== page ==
You generally can’t contribute to both an HSA and a medical FSA at the same time.

The major difference between the two accounts is that FSAs have a  “use it or lose it” stipulation that requires participants either spend the money they save or forfeit the funds to their employer at year-end. Firms may choose to let employees roll over some of the money — that is, up to $550 for funds from the 2020 plan year — or they may give them a grace period up until March 15 of the following year to use the funding.

Dependent care FSAs

Another area to analyze within your workplace benefits are Dependent Care FSAs. Dependent care FSAs, which help employees offset dependent and childcare costs, have been dramatically affected by the pandemic and resulting community shutdowns. Generally, a worker can save up to $5,000 in one of these accounts on a pre-tax basis, but again, the funds must be used up by the end of the year or they’re forfeited.

Due to Covid-19, daycare centers in many parts of the country have been closed for much of the year. What’s more, many employees found themselves working from home and taking care of their children themselves, which means they could have hefty balances in these dependent care FSAs.

The IRS addressed this situation by allowing employers to give workers the option of changing the amount they’d normally defer in the middle of the year.

That option may not be available next year, so be thoughtful about the money you commit to these dependent care FSAs as you decide how to proceed in 2021.

Given the crazy year we’ve had, it’s important to take a deeper look at all your options when it comes to your workplace benefits. The coronavirus pandemic has shown us what unprecedented circumstances can cause and the importance of taking advantage of all the benefits that are available to you. If you have any questions, please reach out at info@shermanwealth.com and make sure to also take a look at other tips and advice written in our blogs.  

Top 5 Pieces of Financial Advice

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As we are all adjusting to the new norm that the coronavirus pandemic has created in our world, we are also learning pieces of advice that we could share from this experience. When going through an economic crisis, it’s important to keep some tips at top-of-mind to help you navigate the bumpy waters. In a CNBC Select Article, we found 5 great pieces of financial advice that we want to share with you to put in your financial repertoire.

First and foremost, try not to accumulate credit card debt. Racking up credit card debt can have very negative long term consequences, so it’s important that you pay the full balance on time. When you do not pay the full balance on time, your card will quickly accumulate interest, which often can get so high that it’s hard to pay off.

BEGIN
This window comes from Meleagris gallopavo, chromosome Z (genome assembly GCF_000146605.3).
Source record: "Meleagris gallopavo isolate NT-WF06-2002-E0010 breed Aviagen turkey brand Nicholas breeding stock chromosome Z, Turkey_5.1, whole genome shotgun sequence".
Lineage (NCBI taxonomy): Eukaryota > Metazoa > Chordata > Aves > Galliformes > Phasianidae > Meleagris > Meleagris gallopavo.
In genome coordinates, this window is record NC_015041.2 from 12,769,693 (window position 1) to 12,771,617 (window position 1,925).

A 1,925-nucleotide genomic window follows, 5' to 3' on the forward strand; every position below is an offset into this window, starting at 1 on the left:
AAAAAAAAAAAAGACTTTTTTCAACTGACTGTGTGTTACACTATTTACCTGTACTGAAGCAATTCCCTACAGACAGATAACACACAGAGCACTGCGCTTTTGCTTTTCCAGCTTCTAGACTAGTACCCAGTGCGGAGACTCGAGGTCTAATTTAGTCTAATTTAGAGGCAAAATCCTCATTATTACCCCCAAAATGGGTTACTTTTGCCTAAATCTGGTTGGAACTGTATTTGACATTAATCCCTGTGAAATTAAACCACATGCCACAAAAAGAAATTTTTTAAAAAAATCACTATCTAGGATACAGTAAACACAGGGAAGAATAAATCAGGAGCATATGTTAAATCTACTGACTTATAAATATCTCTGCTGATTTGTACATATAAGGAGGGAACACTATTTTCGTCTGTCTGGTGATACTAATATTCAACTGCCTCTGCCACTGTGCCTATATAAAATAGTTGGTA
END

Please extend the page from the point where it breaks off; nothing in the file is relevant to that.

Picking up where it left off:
According to recent Federal Reserve data released in September, the average interest rate for all credit card accounts is 14.87%. Among accounts assessed interest, or accounts with outstanding finance charges, the average interest rate rises to 16.88%. But for consumers with credit scores below 670, interest rates can near 30%, CNBC Select reports.

Next, make sure you don’t buy things you can’t afford. Although this one seems obvious, it’s much more common than you think. Avoid overspending and spending on things you can live without. Start putting that extra money into savings accounts where you can be accruing interest and earning money. 

Third, invest the year’s expenses or anything saved after you have the year’s expenses saved? Before the pandemic, many people were saying how you should have several months of rent and expenses in a savings account for a rainy day, but as we have seen the economic hardships the coronavirus has inflicted upon our society, we are suggesting to save about a year’s worth of expenses before investing it elsewhere. 

Fourth, start to think like a savvy businessman or woman. Learn to negotiate. Especially in the world we are living in today, make sure you are constantly looking for deals and inquiring about credit card versus cash options. Oftentimes, places will charge you less if you pay in cash. So, before swiping that card, make sure you think about all your options. 

Lastly, buy in bulk. With Amazon becoming increasingly popular and making it possible to get what you need in a matter of hours, take advantage of deals and places you can buy in bulk. If you can save a few dollars here and there, take advantage of it. It’s important to be a smart shopper, especially when buying something pricey, such as groceries for a large family. 

By implementing some of these basic money management tips into your daily routine, you will find yourself becoming a more savvy shopper and saving more money. It is especially important during an economic recession to take these concepts into consideration and make the most of your finances. If you have any questions on other ways you can maximize your financial portfolio and find places in your budget where you can save money, please reach out to us at info@shermanwealth.com or visit our site at www.shermanwealth.com. Check out our other blog posts for more financial advice and tips!